Chiggers are small, affectionate animals frequently encountered in the southeast and which the North Carolina Board of Tourism wisely avoids mentioning in its travel literature and nature guides.
Chiggers are a tiny fraction of the size of a poppyseed but can run much faster. They have highly evolved mandibles, well developed teeth and complex digestive systems. They can be found throughout the Tarheel State except in areas of frozen tundra.
If you’re visiting and plan to be in the area only briefly, you should nonetheless be able to accumulate sufficient chigger experiences to last a lifetime. A stroll, or sprint, through grassy areas will almost guarantee the introduction of chiggers to ankles, and from there to calves and most other areas of the body covered by epidermis.
Go home, tell your friends, see the envy.
Having been made aware (aka warned) of the presence of chiggers in my new neighborhood, I took a cautious first visit around the backyard with an eye out for chiggers and other vermin. I next performed a close inspection of body parts that had been exposed.
(Note: Looking for chiggers without a microscope is like looking for Jupiter without a telescope.)
Chiggers had indeed made my acquaintance on that brief walk but were keeping quiet about it, at least for the next few days. But then one evening as sleep awaited me, the trumpets blew, the fires were lit, flashing red lights came on, and the anti-itch creams, lotions, emollients and Bic lighters were put into play.
I began thinking of designs for prototypes of socks made from aluminum foil. Heavy duty, military grade aluminum foil.
In California earthquakes are in your life in a vaguely menacing reality. In North Carolina, chiggers are in your socks in an itchy, omnipresent reality.
I spent 50 years in California and the closest I ever came to an earthquake were a few headlines in newspapers. Never felt a tremor. Never heard a rattle.
I’ve been in North Carolina about 15 minutes (well, six months) and am on a first-name basis with most of the chiggers in my neighborhood and have had intimate relations with dozens. I wonder if they can be domesticated.
Another marvel of the North Carolina semi-insect world is the Cicada, a big, loud beetle whose nightly buzzsaw symphony is both thrilling and mysterious.
These fellers are about the size of your thumb. I’ve never seen one that wasn’t dead, and their buggy corpses, usually spotted on a sidewalk, are always worth pausing to inspect. Some have a glamorous iridescent emerald set of positively radiant wings even while ants busy themselves feasting on dead cicada innards.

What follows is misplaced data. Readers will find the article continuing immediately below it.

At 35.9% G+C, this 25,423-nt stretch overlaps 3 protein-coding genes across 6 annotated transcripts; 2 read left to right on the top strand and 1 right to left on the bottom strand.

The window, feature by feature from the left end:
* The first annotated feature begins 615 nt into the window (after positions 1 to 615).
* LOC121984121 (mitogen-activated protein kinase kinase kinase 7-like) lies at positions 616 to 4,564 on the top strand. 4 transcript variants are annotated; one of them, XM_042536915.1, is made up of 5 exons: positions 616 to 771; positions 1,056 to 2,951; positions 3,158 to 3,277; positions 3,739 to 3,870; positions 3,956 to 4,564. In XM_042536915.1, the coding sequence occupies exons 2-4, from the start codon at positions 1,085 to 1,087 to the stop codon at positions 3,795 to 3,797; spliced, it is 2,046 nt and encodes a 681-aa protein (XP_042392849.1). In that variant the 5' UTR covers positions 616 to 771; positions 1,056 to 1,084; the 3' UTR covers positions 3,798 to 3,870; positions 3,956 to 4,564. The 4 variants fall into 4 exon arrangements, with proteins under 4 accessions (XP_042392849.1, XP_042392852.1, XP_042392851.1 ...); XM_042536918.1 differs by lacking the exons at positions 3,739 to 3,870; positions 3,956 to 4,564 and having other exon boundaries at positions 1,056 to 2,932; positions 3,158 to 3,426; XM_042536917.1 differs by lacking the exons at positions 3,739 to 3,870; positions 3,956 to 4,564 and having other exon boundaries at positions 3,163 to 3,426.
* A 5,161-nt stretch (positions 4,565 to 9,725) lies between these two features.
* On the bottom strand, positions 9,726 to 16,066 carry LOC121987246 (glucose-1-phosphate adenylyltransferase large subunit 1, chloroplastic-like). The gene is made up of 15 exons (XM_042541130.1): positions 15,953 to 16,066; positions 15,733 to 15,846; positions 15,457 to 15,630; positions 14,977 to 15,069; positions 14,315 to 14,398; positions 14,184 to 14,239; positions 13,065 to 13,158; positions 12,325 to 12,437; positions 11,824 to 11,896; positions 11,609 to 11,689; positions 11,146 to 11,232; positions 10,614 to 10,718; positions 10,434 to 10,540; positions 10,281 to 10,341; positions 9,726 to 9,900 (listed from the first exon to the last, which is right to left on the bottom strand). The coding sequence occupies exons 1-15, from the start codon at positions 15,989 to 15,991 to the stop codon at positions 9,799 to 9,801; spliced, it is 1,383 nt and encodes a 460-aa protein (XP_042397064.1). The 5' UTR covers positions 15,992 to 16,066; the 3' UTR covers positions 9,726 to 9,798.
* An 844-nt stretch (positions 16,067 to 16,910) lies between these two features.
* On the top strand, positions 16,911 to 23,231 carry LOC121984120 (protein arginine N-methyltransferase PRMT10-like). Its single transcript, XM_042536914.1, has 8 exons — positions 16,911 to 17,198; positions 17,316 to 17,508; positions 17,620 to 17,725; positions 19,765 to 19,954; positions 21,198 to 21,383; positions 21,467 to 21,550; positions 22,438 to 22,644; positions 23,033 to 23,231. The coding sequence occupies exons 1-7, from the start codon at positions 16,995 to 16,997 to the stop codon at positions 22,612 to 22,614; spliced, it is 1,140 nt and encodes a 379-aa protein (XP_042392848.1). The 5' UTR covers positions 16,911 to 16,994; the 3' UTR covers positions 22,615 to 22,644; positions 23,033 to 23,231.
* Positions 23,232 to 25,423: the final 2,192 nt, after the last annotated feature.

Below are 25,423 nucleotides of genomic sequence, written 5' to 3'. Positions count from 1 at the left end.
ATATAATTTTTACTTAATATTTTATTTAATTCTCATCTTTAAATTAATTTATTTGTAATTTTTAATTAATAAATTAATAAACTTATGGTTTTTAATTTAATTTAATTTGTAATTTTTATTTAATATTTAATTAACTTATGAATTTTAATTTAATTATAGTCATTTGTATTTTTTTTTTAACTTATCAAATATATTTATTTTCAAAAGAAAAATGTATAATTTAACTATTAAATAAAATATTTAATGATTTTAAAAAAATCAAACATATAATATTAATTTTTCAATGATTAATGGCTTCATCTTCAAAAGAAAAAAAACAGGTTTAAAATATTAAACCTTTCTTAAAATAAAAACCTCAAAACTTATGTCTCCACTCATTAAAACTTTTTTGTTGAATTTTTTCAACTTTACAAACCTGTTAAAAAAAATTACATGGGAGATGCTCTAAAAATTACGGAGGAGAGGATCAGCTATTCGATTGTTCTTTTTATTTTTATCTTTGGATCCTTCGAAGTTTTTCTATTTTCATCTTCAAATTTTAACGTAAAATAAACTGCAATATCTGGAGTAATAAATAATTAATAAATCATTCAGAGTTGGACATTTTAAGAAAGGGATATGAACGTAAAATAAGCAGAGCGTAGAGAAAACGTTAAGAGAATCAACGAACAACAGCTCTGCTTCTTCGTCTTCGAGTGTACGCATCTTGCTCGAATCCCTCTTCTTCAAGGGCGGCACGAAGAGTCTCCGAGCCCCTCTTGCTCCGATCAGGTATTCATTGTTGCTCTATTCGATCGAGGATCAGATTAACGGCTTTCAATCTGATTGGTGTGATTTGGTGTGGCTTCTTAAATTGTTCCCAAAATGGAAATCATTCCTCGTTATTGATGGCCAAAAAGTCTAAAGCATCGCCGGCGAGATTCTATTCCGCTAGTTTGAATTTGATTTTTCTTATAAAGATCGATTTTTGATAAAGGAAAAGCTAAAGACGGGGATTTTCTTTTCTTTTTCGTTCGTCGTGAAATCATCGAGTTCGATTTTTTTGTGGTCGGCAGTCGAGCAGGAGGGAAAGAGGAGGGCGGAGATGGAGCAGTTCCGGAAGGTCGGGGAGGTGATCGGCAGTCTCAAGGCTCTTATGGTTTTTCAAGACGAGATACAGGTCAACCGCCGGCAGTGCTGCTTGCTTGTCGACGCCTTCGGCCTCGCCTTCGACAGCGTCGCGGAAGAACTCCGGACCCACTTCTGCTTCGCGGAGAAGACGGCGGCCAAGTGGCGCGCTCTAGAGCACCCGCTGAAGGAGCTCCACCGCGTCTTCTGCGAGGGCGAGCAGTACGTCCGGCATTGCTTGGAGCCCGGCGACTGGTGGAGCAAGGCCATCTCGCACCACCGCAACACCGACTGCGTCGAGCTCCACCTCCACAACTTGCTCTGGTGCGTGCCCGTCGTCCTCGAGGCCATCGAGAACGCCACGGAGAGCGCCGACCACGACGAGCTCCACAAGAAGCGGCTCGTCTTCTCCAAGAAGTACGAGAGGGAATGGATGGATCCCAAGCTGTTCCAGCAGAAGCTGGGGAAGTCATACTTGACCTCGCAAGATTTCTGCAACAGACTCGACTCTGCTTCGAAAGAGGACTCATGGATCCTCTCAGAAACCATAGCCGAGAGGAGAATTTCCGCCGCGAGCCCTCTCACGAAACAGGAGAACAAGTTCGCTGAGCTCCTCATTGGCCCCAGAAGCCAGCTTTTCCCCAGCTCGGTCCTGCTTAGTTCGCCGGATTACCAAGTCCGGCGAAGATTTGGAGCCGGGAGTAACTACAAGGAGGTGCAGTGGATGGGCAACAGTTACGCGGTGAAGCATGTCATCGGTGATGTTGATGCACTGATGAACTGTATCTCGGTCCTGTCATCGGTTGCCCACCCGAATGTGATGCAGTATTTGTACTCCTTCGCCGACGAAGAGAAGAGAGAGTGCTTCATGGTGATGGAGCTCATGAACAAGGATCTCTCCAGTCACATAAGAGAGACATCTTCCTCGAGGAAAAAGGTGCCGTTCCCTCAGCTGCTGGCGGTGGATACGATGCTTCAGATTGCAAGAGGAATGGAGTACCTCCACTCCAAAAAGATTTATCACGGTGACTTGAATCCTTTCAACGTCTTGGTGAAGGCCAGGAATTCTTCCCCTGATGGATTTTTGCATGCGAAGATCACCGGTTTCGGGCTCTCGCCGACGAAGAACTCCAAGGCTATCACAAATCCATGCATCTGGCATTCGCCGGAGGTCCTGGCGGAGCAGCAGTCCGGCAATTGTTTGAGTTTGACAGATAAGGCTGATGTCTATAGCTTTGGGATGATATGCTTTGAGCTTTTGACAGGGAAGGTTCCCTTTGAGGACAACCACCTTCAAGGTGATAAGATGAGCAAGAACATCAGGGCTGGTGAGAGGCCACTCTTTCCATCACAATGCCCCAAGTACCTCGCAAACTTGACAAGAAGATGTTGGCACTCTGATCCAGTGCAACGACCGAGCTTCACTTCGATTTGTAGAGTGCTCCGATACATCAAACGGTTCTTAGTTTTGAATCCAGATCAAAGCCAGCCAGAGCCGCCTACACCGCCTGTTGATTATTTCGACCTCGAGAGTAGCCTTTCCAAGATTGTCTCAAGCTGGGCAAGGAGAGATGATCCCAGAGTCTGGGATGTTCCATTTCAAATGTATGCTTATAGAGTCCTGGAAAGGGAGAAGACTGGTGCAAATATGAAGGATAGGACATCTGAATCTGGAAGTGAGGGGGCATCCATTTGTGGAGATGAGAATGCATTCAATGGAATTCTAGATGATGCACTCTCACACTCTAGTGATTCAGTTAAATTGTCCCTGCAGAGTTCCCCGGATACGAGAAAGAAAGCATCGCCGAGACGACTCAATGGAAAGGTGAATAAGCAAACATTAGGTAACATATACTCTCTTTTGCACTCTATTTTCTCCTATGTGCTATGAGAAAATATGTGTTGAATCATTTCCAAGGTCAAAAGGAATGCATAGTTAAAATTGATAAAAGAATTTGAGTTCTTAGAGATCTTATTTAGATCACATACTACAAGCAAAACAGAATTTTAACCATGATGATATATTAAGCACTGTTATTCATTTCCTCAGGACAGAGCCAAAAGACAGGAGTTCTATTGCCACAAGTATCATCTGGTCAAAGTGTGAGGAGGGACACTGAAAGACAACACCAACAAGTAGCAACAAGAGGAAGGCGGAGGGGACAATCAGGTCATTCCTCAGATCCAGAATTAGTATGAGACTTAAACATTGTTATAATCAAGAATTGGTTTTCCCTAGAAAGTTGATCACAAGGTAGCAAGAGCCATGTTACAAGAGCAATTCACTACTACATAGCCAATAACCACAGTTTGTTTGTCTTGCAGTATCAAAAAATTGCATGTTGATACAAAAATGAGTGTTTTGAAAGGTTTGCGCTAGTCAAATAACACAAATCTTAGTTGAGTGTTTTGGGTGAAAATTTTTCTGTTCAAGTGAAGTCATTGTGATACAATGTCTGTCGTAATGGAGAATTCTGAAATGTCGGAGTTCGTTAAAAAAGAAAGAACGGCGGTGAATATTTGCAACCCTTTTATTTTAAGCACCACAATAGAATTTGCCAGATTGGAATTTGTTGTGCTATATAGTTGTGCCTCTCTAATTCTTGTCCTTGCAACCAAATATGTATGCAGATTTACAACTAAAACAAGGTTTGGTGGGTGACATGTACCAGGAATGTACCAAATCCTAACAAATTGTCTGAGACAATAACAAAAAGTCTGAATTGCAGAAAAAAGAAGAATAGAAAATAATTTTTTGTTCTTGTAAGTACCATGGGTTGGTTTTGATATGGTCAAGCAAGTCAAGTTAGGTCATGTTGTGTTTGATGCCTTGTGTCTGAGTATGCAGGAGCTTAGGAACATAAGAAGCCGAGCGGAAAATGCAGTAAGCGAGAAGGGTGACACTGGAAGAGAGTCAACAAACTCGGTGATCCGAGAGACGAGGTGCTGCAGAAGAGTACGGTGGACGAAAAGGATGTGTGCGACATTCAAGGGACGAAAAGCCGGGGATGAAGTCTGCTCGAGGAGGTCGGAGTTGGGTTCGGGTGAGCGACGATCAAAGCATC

Another version, almost as pretty as those wearing shiny layers of green, are exotic black-and-white cicadas, sort of like Dalmatians or zebras in their stark patterns.
When not dead, cicadas assemble in the trees around my house, all facing my direction and on a signal only they can hear, burst into “song” of a thousand raspy, hissy violinists working as a team to build crescendo after crescendo, then bang! and it’s over.
Instantly, simultaneously and abruptly, the surging gray noise of a thousand toy jet engines quits. Brief pause. Next, slowly and cicada by cicada, they pile their scratchy musical clouds atop each other’s, and soon comes the first wild crescendo.
Repeat and repeat on into the night. Next morning, dark and early, they’re still hard at it. No wonder they fall out of trees dead.
Of course they might not be cicadas at all; I’m no ophthalmologist. One set of critters could be members of the flying green toad family and the other a miniature sea gull. And maybe they make no noise whatsoever.
But if they aren’t cicadas, something else is busy whooping up loud catastrophes in my trees and bringing me storms of gray noise.
It’s a nice thought, actually. Who among us wouldn’t prefer a flock of miniature sea gulls occupying our trees to beetly beasts from the land of insects?
(Tom Hine is a retired journalist who also worked 34 years as a criminal defense investigator in California; he and his wife recently moved to the Charlotte area.)